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Why modern medicine won’t save you

Modern medicine

If you’ve ever read a finance blog, you’ll know that they regularly discuss the importance of having health insurance. You need it if you want to get by and survive in the world. Otherwise, you’ll have to pay high out-of-pocket fees that could potentially bankrupt you.

It’s true. Depending on where you live, insurance is often the only viable way to access healthcare services. However, you also need to look at the other side of the equation: not just what you’re paying, but what you’re getting in return.

Modern medicine really isn’t that much more advanced than the witch doctoring of old. Yes, we now have the scientific method to back up a lot of the things that we do. And, yes, there are some remarkably effective therapies out there (such as antibiotics). But in terms of the grand scheme of human life, modern medicine is barely moving the needle. Most of the gains in health we’ve seen over the last two centuries actually come from elsewhere.

Sanitation and food

Take sanitation and food, for instance. Two hundred years ago, only the wealthiest people had access to flush toilets and nutritious diets. Everyone else had to make do with potties or latrines, and whatever food they could get in the season. The vast majority of people were horrendously poor, and even the slightest tragedy could send an entire family off track for years financially.

When sewers, toilets, waste collection, and grocery stores started popping up, things began to change. People stopped getting infectious conditions, like cholera and dysentery and began making it into their later years. Mid-life mortality fell dramatically, as did child mortality, pushing up the average life expectancy. While medical technology helped save lives, it was actually relatively unimportant in the grand scheme of things. It didn’t make a great deal of difference by itself.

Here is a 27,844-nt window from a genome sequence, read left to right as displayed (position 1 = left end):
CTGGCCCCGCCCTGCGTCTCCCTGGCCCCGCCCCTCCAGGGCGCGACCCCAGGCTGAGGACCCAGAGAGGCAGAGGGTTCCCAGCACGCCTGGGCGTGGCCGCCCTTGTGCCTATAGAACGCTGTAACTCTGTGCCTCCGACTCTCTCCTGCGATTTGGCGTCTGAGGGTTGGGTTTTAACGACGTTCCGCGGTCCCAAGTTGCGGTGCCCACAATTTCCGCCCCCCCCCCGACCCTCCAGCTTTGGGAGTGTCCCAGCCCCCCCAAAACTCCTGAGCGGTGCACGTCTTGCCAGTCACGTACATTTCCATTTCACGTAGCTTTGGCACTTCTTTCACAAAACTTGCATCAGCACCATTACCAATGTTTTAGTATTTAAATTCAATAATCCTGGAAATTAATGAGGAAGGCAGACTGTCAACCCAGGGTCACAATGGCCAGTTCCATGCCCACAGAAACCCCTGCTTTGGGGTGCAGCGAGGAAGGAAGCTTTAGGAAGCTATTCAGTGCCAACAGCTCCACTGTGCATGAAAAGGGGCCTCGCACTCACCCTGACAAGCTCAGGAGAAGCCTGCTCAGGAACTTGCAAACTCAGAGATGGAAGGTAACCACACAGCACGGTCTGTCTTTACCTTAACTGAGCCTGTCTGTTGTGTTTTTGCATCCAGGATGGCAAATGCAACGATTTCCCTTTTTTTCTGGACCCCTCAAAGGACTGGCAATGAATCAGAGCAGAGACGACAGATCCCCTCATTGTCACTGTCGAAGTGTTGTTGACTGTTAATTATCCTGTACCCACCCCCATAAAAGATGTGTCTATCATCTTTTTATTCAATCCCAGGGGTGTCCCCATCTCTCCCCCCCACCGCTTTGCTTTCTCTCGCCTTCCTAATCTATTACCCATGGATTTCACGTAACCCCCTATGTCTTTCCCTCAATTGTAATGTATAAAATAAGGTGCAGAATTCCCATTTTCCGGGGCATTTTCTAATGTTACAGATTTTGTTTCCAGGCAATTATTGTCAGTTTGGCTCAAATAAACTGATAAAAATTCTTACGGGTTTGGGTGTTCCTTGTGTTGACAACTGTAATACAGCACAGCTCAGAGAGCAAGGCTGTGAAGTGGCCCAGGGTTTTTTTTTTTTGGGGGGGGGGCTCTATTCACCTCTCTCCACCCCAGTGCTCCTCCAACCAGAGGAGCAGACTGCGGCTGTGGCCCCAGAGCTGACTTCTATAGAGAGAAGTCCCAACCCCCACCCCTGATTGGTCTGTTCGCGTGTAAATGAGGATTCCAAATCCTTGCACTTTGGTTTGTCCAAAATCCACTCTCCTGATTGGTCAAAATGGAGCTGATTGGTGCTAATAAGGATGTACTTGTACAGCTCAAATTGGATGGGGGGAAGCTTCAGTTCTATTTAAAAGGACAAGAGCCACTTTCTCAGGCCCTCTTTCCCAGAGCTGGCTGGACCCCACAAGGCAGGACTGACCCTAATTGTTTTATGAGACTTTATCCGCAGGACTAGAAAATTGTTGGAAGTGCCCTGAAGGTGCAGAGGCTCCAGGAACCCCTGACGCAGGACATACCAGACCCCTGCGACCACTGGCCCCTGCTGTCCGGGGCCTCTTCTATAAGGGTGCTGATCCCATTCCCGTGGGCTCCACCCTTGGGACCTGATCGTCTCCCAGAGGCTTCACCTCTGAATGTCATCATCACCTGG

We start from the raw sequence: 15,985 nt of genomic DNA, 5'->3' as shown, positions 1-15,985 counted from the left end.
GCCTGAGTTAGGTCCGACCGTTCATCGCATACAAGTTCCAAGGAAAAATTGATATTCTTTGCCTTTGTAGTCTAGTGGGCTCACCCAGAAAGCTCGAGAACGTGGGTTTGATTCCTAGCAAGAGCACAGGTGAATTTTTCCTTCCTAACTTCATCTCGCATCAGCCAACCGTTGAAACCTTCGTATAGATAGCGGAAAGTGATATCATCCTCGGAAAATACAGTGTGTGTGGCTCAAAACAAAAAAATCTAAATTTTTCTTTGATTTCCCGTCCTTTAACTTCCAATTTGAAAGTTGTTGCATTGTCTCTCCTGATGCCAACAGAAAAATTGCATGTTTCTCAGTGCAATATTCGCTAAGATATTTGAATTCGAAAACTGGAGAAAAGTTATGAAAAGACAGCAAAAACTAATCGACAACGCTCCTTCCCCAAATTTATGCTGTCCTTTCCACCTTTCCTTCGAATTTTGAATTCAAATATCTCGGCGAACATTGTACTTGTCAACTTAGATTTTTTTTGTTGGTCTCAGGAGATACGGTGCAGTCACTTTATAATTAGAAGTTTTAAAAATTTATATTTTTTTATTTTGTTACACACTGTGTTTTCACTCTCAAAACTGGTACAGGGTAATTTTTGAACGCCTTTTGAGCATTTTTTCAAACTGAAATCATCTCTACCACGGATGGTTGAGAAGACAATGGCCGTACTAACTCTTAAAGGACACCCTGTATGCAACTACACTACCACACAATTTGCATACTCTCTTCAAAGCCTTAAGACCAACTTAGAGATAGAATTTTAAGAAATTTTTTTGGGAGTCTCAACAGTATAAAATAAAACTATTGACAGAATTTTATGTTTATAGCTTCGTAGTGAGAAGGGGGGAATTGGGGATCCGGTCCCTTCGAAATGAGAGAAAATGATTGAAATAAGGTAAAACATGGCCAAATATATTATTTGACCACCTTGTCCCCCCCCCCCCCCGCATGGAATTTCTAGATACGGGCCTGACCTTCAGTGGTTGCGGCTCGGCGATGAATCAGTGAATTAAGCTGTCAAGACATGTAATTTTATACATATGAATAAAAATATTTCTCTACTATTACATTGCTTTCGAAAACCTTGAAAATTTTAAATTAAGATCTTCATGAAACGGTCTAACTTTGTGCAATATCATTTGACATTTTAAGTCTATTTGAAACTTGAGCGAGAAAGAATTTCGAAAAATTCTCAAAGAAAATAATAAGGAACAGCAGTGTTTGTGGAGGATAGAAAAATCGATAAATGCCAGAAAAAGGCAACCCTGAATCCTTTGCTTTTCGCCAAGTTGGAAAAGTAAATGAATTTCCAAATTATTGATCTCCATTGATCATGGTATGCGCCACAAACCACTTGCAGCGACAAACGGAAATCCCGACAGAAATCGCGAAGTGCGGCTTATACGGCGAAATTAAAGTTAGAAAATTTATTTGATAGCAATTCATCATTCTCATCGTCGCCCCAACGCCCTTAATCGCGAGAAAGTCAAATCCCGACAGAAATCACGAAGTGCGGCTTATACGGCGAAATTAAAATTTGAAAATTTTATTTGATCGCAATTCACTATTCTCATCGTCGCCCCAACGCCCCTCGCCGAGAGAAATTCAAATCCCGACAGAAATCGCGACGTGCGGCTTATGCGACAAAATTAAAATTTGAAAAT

Medicine can’t cure diseases of aging

And this brings us to the critical point: medicine still isn’t doing much to prevent death. It may be able to extend life by a couple of years by addressing various diseases, but it isn’t able to reset the body to a more youthful form.

This is the fundamental problem with modern medicine. It is trying to address the health problems of the 21st century with the tools of the 20th and 19th. We no longer live in a world where it makes sense to “cure” diseases when the underlying cause of 90% of the health problems we face relate to aging itself.

Estimates suggest that if there was a cure for all cancers today, it would increase human life expectancy by around three years. That’s pretty good. But it pales in comparison to the doubling of average lifespan seen between 1850 and 2000 – something that sanitation, wealth, and better hygiene made possible.

The reason for such a small increase is that there is a disease waiting to come up from behind and finish people off. If you don’t die of cancer, heart disease or stroke are waiting in the wings to get you.

How medicine should change

Medicine needs to change how it operates. All of the major diseases we face today are the result of a single underlying problem: the aging process. If it was possible to keep people youthful, then there wouldn’t be any need to develop complicated treatments for cancer or diabetes. We could simply address the root cause of everything and deal with it.

What’s more, this approach is easier than many medics realize. While solutions are still a long way off, it turns out that the body already has self-repair and regeneration mechanisms built-in. We wouldn’t need to engineer these. Instead, all we need to do is activate them to their full potential.

This method is potentially superior to the options available today. Medical malpractice is a serious issue, with the average settlement going up more than 200% in some areas. Getting medical care is potentially dangerous for a lot of patients, particularly those with pre-existing conditions.

Addressing aging before it happens reduces the risk of death and also helps people avoid some of the dangers inherent in the system. Activating cellular rejuvenating machinery in the body nips diseases, such as diabetes, in the bud, preventing them from developing.

If all this sounds hopelessly futuristic, then think again. NASA and the military are already trialing compounds that they hope will make people stronger and younger. And there are now a host of compounds on the market, designed to address various aspects of aging, with some success.

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